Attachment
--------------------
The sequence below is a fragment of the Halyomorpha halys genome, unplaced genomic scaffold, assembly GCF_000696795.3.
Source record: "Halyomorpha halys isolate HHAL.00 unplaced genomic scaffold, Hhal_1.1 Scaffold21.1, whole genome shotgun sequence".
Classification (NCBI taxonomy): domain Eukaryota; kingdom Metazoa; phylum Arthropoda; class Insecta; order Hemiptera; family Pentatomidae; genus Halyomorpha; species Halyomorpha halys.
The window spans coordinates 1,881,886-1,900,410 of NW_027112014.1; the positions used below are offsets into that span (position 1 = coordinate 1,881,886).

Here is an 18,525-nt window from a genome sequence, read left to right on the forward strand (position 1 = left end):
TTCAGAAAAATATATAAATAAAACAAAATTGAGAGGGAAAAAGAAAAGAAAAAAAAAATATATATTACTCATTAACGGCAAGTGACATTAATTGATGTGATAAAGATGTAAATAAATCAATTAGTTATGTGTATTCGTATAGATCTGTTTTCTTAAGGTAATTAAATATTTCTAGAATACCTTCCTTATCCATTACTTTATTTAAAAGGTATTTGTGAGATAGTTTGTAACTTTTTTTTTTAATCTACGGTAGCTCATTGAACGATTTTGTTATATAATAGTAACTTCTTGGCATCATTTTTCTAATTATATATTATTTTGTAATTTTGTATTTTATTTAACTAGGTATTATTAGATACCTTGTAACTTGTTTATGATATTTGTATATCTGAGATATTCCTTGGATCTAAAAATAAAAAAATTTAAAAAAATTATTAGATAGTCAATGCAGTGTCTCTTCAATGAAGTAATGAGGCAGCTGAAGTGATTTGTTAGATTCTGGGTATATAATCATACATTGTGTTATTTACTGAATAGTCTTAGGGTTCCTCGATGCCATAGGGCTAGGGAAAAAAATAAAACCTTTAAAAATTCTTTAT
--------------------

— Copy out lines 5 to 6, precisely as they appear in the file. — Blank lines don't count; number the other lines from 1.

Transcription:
Here is an 18,525-nt window from a genome sequence, read left to right on the forward strand (position 1 = left end):
TTCAGAAAAATATATAAATAAAACAAAATTGAGAGGGAAAAAGAAAAGAAAAAAAAAATATATATTACTCATTAACGGCAAGTGACATTAATTGATGTGATAAAGATGTAAATAAATCAATTAGTTATGTGTATTCGTATAGATCTGTTTTCTTAAGGTAATTAAATATTTCTAGAATACCTTCCTTATCCATTACTTTATTTAAAAGGTATTTGTGAGATAGTTTGTAACTTTTTTTTTTAATCTACGGTAGCTCATTGAACGATTTTGTTATATAATAGTAACTTCTTGGCATCATTTTTCTAATTATATATTATTTTGTAATTTTGTATTTTATTTAACTAGGTATTATTAGATACCTTGTAACTTGTTTATGATATTTGTATATCTGAGATATTCCTTGGATCTAAAAATAAAAAAATTTAAAAAAATTATTAGATAGTCAATGCAGTGTCTCTTCAATGAAGTAATGAGGCAGCTGAAGTGATTTGTTAGATTCTGGGTATATAATCATACATTGTGTTATTTACTGAATAGTCTTAGGGTTCCTCGATGCCATAGGGCTAGGGAAAAAAATAAAACCTTTAAAAATTCTTTAT